The time my special little garden struck gold

Story by Schroeder Wilson

You would never use the word “spacious” to describe my special little garden. We call it a special garden, because you cannot see the miniature garden from the street. It is only visible when you’re on the front porch. It is a space between the L-shaped sidewalk and the house … sort of an afterthought of the builder, and not good for much. That little patch of soil was walked by every time anyone went in the front door. It was probably the most conspicuous 3-by-4-feet place around. If Oklahoma is a fly-over state then this little rectangle bit of garden was a walkover garden, but a pretty one.

Since it wasn’t that big or deep, it had problems holding any amount of compost or plants. We fixed part of the problem by laying bricks on their sides to build a little wall around the space to hold a bit of compost. But there still wasn’t much area to be had for gardening.

It was around the first of June in 2017 when I noticed something green on the southern side of the little garden’s brick border, next to the driveway. Yes, the space would be correctly called the crack between the concrete driveway and the bricks, not exactly a prime location for any plant. But some little warrior of a plant was trying to make this little location a home. There had to be some rich soil somewhere down in those cracks.

There was no problem identifying this volunteer, its foliage was a dead giveaway. The lanceolate leaves were long and fuzzy with strong white midribs. This plant was definitely going to be some type of Asclepias, but from where? And to be totally honest, this wasn’t going to be that difficult of an answer. All you had to do was remember what milkweed had been growing nearby the year before. And the only asclepias growing in the vicinity that year was ‘Silky Gold’ tropical milkweed (A. curassavica ‘Silky Gold’). 

‘Silky Gold’ had been quite content, growing in a large container blooming those lush delicious clusters of nectar-rich yellow gold flowers. The tropical milkweed is most desirable to the hungry caterpillars of monarch butterflies. Monarch caterpillars will eat no other plants, only milkweed. Those youngsters may be picky eaters, no doubt about it, but they have no problem with robbing a plant of its tender leaves. They will eat the plant down to its bare stems, naked without a hint of foliage. Some say that those nice tender long leaves are one of the reasons the caterpillars love this particular milkweed. Those leaves are not only desired for the caterpillars’ enormous appetites but also for the roughness of that fuzzy milkweed foliage. It is that roughness that makes it easier for the eggs and chrysalises to cling to the plant, a nice feature for the survival of the species. But if your milkweed does get eaten bare to the stem, the best thing to do is to cut it back. Don’t worry, it will resprout and regain its former glory quickly.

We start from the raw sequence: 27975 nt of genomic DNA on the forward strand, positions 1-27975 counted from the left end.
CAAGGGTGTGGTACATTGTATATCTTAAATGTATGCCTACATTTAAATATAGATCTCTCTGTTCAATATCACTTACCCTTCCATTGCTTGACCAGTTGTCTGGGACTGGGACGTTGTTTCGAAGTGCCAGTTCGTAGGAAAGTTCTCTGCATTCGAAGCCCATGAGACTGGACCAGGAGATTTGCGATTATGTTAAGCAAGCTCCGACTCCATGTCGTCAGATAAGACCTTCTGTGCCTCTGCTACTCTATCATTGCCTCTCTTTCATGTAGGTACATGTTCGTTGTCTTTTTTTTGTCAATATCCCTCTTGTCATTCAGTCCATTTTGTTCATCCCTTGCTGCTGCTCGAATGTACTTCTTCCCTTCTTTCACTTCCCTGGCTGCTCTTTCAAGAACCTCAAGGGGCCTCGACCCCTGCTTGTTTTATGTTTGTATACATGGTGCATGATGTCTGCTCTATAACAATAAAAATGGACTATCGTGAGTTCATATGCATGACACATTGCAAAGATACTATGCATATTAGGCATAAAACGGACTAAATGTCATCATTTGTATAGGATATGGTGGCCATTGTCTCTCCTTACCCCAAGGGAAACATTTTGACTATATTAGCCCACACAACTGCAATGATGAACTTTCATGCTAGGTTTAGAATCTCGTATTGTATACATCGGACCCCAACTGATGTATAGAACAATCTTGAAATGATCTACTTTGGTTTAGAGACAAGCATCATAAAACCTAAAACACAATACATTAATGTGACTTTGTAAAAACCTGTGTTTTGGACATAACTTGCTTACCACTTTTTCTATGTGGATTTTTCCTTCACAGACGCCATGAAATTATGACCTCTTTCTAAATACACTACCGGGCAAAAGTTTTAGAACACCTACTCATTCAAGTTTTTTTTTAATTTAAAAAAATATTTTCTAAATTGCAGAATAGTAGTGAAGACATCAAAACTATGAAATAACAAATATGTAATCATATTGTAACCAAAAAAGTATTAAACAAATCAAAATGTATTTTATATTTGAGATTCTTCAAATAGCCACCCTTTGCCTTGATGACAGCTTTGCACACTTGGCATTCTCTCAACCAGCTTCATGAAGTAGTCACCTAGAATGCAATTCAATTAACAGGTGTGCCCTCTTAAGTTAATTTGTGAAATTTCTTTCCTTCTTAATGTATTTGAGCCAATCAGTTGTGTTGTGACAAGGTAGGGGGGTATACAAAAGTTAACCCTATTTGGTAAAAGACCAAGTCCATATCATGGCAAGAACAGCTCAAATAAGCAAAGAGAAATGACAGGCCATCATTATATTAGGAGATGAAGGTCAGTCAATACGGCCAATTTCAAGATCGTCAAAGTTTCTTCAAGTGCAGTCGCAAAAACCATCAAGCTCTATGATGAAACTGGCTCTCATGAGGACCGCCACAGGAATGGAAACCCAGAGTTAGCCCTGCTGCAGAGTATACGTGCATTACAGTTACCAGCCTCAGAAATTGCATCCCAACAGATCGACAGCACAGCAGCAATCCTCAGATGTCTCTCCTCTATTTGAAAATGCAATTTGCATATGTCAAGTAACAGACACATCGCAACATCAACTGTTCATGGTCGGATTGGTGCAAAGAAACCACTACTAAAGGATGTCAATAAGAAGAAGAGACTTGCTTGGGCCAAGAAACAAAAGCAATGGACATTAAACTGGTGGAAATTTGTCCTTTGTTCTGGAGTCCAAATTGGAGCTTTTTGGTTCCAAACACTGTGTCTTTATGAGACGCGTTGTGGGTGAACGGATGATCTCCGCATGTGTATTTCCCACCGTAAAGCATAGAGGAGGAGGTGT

As a gardener, I wondered if this location was going to be comfortable for a rather tall (30-36 inches) sun worshipper. For that matter, I was worried if such a tight location could support any plant for very long with limited sun exposure. This tiny plot of land received maybe six hours of good light. Heat would not be a problem – the area was surrounded on three sides by reflecting concrete and the back was the brick garage. Talk about heat! But milkweed has no problems with high temperatures; this tropical is a native of South America. It laughs in the face of triple-digit temperatures.

Sure enough, ‘Silky Gold’ was a little elongated, stretching for sunshine, but it bloomed and bloomed until the first frost. But even that didn’t totally kill the plant. Sure it got hit hard, but the plant resprouted from the base. The regrowth was fast and it tried to rebloom several times until the final hard killing frost. It might have been that extra shelter from the garage that prolonged its life span. Unfortunately this particular milkweed isn’t perennial in Oklahoma, but it’s definitely a fighter.

Those lovely golden flowers are followed by long narrow seedpods (3-4 inches long). These will split open when ripe, releasing silky tailed seeds for dispersal by wind. So before the big opening, capture the ripening seed heads and allow the pods to dry. Break open the pods and collect the seeds. Clean and store the seeds for next season. You are just helping Mother Nature by putting those little seeds in your garden instead of a crack in the driveway. They can reseed, that we know. I just had never seen the ‘Silky Gold’ volunteer grow in my garden, except that one in the driveway’s crack. This gardener was a just a substitute for the wind.



Monarchs & More!

Nectar-rich milkweed feeds more than just monarch butterflies. To name just a few Lepidoptera that might be found in your milkweed patch: eastern tiger swallowtail, giant swallowtail, painted ladies, pipeline swallowtails, and queens.

A male eastern tiger swallowtail and a bumblebee share this common milkweed flower. Photo by Diane Beyer.

And let’s not forget the hummingbirds, even if they are not butterflies. So include several milkweed species in your garden and sit back and watch the action. 

Article feature image: ‘Silky Gold’ milkweed photo by Dana Dobias.

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